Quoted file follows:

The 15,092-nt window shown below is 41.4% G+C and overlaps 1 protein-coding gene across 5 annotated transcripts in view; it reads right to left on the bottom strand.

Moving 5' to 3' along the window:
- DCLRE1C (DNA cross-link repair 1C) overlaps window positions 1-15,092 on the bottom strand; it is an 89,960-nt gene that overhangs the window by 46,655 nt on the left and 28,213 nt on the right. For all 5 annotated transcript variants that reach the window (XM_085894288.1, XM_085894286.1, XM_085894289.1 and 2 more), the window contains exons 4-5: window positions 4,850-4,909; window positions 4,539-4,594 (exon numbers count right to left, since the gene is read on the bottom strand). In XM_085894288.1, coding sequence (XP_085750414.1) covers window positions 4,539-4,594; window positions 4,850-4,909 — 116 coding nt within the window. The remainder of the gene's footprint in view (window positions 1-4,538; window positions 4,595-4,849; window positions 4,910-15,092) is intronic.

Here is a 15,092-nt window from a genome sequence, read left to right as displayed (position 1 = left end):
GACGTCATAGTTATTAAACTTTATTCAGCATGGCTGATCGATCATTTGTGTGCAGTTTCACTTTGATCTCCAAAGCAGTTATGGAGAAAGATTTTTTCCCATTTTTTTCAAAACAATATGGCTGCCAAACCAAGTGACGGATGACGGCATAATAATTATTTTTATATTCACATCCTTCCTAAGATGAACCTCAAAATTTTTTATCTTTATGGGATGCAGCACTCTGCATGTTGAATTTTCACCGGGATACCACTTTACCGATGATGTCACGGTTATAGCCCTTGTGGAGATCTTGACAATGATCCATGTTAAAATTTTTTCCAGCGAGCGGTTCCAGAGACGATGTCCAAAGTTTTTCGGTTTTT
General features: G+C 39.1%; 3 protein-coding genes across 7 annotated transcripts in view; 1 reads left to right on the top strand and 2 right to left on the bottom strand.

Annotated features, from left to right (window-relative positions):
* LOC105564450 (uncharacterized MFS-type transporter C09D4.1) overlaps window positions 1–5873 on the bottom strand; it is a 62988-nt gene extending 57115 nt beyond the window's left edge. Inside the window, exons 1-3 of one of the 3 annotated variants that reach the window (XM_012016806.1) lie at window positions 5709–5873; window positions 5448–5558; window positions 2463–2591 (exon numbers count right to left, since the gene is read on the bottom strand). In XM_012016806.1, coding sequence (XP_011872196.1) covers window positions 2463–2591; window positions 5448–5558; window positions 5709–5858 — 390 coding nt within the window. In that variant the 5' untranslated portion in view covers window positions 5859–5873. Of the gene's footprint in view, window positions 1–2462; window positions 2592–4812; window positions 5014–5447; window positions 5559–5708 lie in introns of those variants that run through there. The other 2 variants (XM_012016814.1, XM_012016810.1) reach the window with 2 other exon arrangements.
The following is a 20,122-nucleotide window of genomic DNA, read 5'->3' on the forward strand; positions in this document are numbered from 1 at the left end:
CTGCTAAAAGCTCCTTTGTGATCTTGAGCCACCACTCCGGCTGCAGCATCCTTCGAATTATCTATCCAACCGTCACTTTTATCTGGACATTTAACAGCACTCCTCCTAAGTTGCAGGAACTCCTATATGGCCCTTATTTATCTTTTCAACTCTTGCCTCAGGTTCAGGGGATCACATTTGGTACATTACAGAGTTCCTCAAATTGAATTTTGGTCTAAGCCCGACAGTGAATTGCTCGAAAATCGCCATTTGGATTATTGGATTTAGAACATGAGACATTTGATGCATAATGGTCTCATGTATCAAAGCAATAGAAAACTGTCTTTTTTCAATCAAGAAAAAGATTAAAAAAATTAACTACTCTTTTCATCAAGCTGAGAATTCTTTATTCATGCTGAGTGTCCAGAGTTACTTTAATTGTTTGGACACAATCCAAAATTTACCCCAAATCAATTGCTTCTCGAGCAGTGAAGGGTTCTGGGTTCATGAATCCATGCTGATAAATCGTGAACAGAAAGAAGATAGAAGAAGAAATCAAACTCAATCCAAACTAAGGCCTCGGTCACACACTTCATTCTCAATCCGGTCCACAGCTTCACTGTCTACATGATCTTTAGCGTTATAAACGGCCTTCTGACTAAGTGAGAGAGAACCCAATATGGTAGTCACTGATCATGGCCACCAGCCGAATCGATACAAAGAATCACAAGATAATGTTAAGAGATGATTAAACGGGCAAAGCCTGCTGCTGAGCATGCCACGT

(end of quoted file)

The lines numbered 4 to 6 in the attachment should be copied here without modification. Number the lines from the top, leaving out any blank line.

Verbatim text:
Here is a 15,092-nt window from a genome sequence, read left to right as displayed (position 1 = left end):
GACGTCATAGTTATTAAACTTTATTCAGCATGGCTGATCGATCATTTGTGTGCAGTTTCACTTTGATCTCCAAAGCAGTTATGGAGAAAGATTTTTTCCCATTTTTTTCAAAACAATATGGCTGCCAAACCAAGTGACGGATGACGGCATAATAATTATTTTTATATTCACATCCTTCCTAAGATGAACCTCAAAATTTTTTATCTTTATGGGATGCAGCACTCTGCATGTTGAATTTTCACCGGGATACCACTTTACCGATGATGTCACGGTTATAGCCCTTGTGGAGATCTTGACAATGATCCATGTTAAAATTTTTTCCAGCGAGCGGTTCCAGAGACGATGTCCAAAGTTTTTCGGTTTTT
General features: G+C 39.1%; 3 protein-coding genes across 7 annotated transcripts in view; 1 reads left to right on the top strand and 2 right to left on the bottom strand.